Today, the Washington Post is reporting that the venerable law firm of Dewey & LeBoeuf has inched at least one step closer to bankruptcy. Click here for the Post article. If the firm cannot negotiate a merger with Patton Boggs or SNR Denton, the Post article suggests that the end is near. And the departure of top-shelf partners from Dewey & LeBoeuf suggests that that prediction probably is accurate.
Unfortunately, if Dewey & LeBoeuf ceases to exist, it will be one more in a long line of outstanding firms that have failed since the great recession of 2008. The new economic landscape has claimed a number of legendary firms including Thacher Proffitt, McKee Nelson, Heller Ehrman, Thelen, Wolf Block and Howrey. And in Colorado, we have witnessed the collapse of Isaacson Rosenbaum and the “combination” of Holme Roberts & Owen into Bryan Cave, LLP.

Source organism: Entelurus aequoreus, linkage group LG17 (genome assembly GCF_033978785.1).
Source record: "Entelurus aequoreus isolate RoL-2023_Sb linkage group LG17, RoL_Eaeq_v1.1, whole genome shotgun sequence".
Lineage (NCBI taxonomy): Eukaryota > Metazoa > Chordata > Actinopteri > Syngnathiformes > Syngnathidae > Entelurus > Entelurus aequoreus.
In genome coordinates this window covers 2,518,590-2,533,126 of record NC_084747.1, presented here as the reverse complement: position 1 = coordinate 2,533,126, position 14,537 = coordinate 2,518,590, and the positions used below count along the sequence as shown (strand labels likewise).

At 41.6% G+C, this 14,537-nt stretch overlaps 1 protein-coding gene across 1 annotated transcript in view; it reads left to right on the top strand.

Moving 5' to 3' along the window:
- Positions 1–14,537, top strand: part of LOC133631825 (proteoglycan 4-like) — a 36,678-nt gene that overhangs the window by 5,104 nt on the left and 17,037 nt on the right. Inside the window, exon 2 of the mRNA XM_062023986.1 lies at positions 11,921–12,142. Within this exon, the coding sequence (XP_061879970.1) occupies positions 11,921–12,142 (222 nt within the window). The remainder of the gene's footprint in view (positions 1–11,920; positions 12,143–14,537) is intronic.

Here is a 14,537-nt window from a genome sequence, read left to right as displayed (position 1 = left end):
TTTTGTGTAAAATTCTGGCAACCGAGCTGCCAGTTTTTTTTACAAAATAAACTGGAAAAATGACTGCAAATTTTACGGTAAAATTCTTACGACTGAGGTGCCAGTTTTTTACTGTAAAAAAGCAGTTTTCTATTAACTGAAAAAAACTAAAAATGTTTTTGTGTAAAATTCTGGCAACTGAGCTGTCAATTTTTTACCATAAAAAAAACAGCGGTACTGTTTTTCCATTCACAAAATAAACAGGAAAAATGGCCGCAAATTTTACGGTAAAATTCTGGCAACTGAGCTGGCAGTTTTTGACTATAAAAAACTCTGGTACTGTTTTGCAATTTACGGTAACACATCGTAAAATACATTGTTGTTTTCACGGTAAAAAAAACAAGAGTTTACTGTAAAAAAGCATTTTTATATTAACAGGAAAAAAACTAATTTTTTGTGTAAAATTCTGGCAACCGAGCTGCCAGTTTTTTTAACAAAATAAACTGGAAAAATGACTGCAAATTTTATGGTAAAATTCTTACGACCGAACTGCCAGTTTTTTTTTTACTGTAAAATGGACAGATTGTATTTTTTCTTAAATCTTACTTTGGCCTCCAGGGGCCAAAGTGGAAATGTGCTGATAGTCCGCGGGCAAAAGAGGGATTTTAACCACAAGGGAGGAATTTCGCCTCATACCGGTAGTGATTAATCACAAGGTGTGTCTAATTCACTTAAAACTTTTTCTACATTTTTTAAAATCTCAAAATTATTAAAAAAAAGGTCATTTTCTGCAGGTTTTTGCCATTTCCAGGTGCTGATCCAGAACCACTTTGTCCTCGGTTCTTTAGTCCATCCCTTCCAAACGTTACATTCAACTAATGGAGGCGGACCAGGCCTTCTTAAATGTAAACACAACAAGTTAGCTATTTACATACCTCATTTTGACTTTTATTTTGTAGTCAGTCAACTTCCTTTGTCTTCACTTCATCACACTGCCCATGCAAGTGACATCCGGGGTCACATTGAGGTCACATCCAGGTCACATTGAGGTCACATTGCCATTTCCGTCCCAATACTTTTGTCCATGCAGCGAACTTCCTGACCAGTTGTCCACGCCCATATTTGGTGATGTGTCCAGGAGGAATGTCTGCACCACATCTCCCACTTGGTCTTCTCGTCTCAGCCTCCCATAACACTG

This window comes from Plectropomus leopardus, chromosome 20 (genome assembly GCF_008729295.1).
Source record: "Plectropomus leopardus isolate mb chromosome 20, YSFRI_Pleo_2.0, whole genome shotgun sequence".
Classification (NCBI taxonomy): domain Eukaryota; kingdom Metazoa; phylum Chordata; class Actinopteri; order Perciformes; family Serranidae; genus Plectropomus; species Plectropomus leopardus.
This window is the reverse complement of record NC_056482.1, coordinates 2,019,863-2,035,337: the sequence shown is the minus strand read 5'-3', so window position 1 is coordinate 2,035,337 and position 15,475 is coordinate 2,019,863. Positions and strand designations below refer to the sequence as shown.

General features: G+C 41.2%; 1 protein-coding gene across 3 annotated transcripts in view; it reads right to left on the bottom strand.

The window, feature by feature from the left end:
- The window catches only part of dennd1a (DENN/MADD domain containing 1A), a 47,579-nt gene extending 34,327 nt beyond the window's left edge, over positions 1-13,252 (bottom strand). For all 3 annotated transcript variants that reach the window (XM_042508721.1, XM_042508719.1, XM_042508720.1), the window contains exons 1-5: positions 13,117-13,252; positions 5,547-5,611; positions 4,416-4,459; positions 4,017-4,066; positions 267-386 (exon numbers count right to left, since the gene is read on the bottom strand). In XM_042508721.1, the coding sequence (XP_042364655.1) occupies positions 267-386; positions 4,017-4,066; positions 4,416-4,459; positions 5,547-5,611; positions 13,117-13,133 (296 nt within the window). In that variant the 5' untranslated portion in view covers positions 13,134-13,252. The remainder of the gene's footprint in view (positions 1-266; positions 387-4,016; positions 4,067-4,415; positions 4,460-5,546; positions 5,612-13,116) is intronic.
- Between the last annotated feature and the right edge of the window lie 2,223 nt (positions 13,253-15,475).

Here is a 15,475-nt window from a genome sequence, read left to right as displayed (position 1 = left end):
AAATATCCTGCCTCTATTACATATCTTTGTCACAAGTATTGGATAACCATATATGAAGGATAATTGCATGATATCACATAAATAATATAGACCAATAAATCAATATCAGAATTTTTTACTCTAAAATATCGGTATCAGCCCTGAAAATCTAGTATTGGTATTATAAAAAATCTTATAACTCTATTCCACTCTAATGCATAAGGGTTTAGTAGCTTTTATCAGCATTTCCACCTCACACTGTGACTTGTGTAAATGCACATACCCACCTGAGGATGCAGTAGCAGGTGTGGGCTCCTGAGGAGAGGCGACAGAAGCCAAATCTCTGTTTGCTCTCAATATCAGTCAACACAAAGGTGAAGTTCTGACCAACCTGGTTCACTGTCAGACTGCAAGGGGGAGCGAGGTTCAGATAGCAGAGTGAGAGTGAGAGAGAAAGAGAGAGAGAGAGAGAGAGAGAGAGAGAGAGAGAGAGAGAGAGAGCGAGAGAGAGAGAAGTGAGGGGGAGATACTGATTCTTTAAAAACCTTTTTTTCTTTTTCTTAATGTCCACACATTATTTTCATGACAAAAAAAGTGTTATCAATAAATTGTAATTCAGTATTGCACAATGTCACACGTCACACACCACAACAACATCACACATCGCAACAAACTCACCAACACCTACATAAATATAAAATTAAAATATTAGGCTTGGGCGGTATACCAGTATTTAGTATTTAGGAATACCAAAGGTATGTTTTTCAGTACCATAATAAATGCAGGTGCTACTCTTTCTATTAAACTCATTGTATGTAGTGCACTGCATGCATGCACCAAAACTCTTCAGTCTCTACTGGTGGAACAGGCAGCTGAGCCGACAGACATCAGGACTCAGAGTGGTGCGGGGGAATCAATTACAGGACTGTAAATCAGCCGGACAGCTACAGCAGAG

Dan Cathy, the CEO of Chick-Fil-A once said: “If the rate of change externally is greater than the rate of change internally, then your organization is doomed to fail.” Nearly four years have passed since we entered the great recession. Yet law firm management, billing practices, and business development have not changed all that much since 1985. Perhaps it is time that “white shoe” firms take a hard look at their internal rates of change?